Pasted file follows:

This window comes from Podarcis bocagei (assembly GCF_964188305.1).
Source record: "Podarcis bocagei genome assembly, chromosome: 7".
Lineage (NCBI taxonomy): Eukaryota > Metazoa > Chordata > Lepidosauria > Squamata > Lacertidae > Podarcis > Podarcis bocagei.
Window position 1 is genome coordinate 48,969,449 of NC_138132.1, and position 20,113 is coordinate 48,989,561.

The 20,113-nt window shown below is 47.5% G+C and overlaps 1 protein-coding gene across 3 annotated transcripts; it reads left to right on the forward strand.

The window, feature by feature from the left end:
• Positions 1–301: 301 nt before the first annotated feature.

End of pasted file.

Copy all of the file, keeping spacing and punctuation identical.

This window comes from Podarcis bocagei (assembly GCF_964188305.1).
Source record: "Podarcis bocagei genome assembly, chromosome: 7".
Lineage (NCBI taxonomy): Eukaryota > Metazoa > Chordata > Lepidosauria > Squamata > Lacertidae > Podarcis > Podarcis bocagei.
Window position 1 is genome coordinate 48,969,449 of NC_138132.1, and position 20,113 is coordinate 48,989,561.

The 20,113-nt window shown below is 47.5% G+C and overlaps 1 protein-coding gene across 3 annotated transcripts; it reads left to right on the forward strand.

The window, feature by feature from the left end:
• Positions 1–301: 301 nt before the first annotated feature.